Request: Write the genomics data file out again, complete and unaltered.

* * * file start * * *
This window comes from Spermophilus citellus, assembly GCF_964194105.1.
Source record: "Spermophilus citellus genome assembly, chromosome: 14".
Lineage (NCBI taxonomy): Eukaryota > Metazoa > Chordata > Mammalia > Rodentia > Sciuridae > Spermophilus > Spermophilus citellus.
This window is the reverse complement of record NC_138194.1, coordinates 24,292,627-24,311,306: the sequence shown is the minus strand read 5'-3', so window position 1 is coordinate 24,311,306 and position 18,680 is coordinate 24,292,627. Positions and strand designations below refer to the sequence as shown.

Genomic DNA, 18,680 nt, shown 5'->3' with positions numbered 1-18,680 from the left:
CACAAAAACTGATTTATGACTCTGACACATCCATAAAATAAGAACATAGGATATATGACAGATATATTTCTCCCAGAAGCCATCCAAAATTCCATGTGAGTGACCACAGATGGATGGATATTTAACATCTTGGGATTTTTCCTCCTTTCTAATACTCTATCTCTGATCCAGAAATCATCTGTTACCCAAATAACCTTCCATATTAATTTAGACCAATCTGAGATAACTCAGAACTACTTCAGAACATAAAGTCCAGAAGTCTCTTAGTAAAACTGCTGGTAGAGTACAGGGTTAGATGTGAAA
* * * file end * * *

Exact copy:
This window comes from Spermophilus citellus, assembly GCF_964194105.1.
Source record: "Spermophilus citellus genome assembly, chromosome: 14".
Lineage (NCBI taxonomy): Eukaryota > Metazoa > Chordata > Mammalia > Rodentia > Sciuridae > Spermophilus > Spermophilus citellus.
This window is the reverse complement of record NC_138194.1, coordinates 24,292,627-24,311,306: the sequence shown is the minus strand read 5'-3', so window position 1 is coordinate 24,311,306 and position 18,680 is coordinate 24,292,627. Positions and strand designations below refer to the sequence as shown.

Genomic DNA, 18,680 nt, shown 5'->3' with positions numbered 1-18,680 from the left:
CACAAAAACTGATTTATGACTCTGACACATCCATAAAATAAGAACATAGGATATATGACAGATATATTTCTCCCAGAAGCCATCCAAAATTCCATGTGAGTGACCACAGATGGATGGATATTTAACATCTTGGGATTTTTCCTCCTTTCTAATACTCTATCTCTGATCCAGAAATCATCTGTTACCCAAATAACCTTCCATATTAATTTAGACCAATCTGAGATAACTCAGAACTACTTCAGAACATAAAGTCCAGAAGTCTCTTAGTAAAACTGCTGGTAGAGTACAGGGTTAGATGTGAAA